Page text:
The Competition for Jobs
When Boeing announced it had chosen North Charleston, S.C., as the location for its second "final assembly site" for the new 787 Dreamliner, Jim Albaugh,...
When Boeing announced it had chosen North Charleston, S.C., as the location for its second "final assembly site" for the new 787 Dreamliner, Jim Albaugh, president and CEO of the firm's commercial airline division, used classic corporate-speak to describe it as a move that would build "synergies," strengthen "competitiveness" and add "sustainability" to one of the largest manufacturing firms in the country and leader in aviation technology. Nothing was said about the millions of dollars in loans the company received from South Carolina as part of the arrangement; the transfer of hundreds of jobs from a high-wage, union-friendly state to one where labor marches to a different drummer; or the fact that two states were competing fiercely for Boeing's highly prized tech jobs.
The latest move was simply an extension of the company's apparent long-term strategy of migrating significant portions of its core manufacturing away from Washington State. After all, Boeing Charleston already performed fabrication, assembly and systems installation for the new 787 aft fuselage sections. And across the street, Global Aeronautica, 50 percent of which is owned by Boeing, was already joining and integrating aft fuselage sections of 787s from other structural partners. And of course, the company's corporate headquarters is now located in Chicago.
By Nov. 20, 2009, Boeing was already breaking ground on construction for the second final assembly at the Charleston facility. And it soon became apparent that there was more than simple synergy at work here. Early this year, South Carolina lawmakers approved more than $270 million in state bonds to lend to Boeing so it could finance building the new assembly line in North Charleston. This was reportedly the most the state has ever borrowed for an industrial prospect, but was necessary to move the Palmetto State out of recession, according to Senate Finance Committee Chairman Hugh Leatherman, who argues that the state needed to make this kind of investment to attract "world-class blue-chip companies like Boeing" that could then create much-needed jobs: the kind of high-skilled assembly work that has been a stronghold in Washington, until recently.
State legislators in Washington are certainly not taking lightly what some might regard as "incentive warfare" among states to attract big business activities. In mid-January, in what some regarded as a relatively lame measure, lawmakers introduced HB 2833, which sought to require any firm that received aerospace tax incentives (read: Boeing) to periodically reaffirm their commitment to the economic well-being of Washington.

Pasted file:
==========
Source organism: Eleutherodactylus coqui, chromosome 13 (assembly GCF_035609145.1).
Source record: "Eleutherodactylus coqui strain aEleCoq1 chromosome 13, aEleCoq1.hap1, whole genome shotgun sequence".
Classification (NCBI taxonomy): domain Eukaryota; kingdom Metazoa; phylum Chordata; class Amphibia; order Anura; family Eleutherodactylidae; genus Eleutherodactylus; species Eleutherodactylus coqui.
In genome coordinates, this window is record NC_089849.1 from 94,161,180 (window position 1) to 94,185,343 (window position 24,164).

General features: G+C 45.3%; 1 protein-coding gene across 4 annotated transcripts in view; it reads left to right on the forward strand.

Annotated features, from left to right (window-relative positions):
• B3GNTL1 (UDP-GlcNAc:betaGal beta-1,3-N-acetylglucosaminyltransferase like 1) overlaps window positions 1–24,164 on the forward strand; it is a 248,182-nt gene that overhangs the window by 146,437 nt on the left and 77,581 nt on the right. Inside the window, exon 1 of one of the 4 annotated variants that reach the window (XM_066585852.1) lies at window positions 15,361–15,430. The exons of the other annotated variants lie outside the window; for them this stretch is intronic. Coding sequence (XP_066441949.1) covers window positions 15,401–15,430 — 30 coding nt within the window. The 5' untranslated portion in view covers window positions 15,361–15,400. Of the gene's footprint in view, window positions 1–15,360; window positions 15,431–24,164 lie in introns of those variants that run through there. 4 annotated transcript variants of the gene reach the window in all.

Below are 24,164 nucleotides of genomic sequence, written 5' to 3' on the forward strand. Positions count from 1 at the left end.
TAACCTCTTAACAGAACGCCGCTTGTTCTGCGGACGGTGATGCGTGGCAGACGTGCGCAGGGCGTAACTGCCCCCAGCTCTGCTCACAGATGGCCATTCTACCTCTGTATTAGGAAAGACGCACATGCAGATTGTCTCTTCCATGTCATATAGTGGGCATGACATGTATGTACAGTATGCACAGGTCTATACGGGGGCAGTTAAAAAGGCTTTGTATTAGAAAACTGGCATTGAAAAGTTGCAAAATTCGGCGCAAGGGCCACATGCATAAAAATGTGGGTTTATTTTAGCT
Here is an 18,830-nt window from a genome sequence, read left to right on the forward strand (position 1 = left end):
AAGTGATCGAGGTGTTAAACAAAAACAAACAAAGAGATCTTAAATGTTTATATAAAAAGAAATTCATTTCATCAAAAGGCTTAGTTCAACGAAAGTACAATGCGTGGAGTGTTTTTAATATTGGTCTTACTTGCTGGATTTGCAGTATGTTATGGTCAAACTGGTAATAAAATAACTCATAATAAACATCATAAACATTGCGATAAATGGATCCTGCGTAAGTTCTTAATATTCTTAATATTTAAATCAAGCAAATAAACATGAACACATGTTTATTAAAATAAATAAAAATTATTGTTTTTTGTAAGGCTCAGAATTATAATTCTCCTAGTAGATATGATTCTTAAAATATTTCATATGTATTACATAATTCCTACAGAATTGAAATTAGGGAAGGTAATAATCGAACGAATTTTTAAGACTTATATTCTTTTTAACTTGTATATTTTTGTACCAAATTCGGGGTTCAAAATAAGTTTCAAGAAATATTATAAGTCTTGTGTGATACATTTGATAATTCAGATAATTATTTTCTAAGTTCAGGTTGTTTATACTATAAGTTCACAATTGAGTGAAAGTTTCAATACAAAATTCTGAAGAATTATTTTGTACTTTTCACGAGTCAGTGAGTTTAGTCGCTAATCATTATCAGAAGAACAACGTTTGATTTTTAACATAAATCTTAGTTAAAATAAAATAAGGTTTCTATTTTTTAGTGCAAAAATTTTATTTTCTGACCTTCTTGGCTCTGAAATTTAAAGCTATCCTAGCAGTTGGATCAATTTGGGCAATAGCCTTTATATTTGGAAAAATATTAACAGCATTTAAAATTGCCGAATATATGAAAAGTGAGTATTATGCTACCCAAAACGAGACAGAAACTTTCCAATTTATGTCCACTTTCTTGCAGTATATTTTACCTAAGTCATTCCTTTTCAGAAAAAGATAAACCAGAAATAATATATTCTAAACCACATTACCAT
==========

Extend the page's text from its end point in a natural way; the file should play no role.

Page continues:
At the same time, the state tried to downplay the latest migration of aviation jobs. Rogers Weed, director of Washington's Department of Commerce, described the 800 jobs that will move to South Carolina as insignificant when compared to the 70,000 aerospace employees who are still employed in Washington. "I think people who say the sky is falling and Washington state is going to be out of the aerospace business anytime soon are overstating the situation," he said. But Weed, the state Legislature and the governor recognize that the latest Boeing decision indicates change for the state's aerospace industry. And the small size of the move doesn't mitigate that state competition for jobs and economic development is fierce as ever.
Last year, Wyoming Gov. Dave Freudenthal reminded lawmakers attending an energy symposium in Jackson, Wyo., that cooperation among states is a far lower priority than competition. According to an Associated Press account of his remarks, Freudenthal declared, "Cooperation is contradictory to the fundamental way we relate to each other. As states, we compete."
The governor's frank statement sums up why the economic wars for good-paying jobs in innovative industries will continue. Meanwhile, Washington, with two of the most high-tech and innovative companies in the country - Boeing and Microsoft - is not about to surrender.
The stakes are high in Washington because the aviation industry has been so dominant in terms of good-paying jobs. A state-commissioned study by McKinsey & Company found that the aerospace industry, directly and indirectly, still accounted for 28 percent of the state's overall job growth from 2004 to 2008. Moreover, McKinsey said, much of this growth was still, in fact, attributable to Boeing, especially as a result of its 787 Dreamliner and 747-8 jumbo jet programs.
But the glory days of growth are numbered. In January, the Department of Commerce's Washington Council on Aerospace published a troubling report that found the state has not been competitive for several recent high-profile aerospace initiatives, including the Honda Jet program (North Carolina), the Bombardier C-Series (Quebec), a Rolls-Royce engine plant (Virginia), a new Spirit Aerosystems facility (North Carolina), the Global Aeronautica joint venture (South Carolina), and most recently, the second line for the 787. Putting the situation in blunt terms, the report laments that, "Against our competitor states and provinces, we are at a disadvantage in areas of incentives offered, R&D expenditures, and labor costs. Our aerospace labor force is aging, and our education and training system is not meeting current and future industry needs."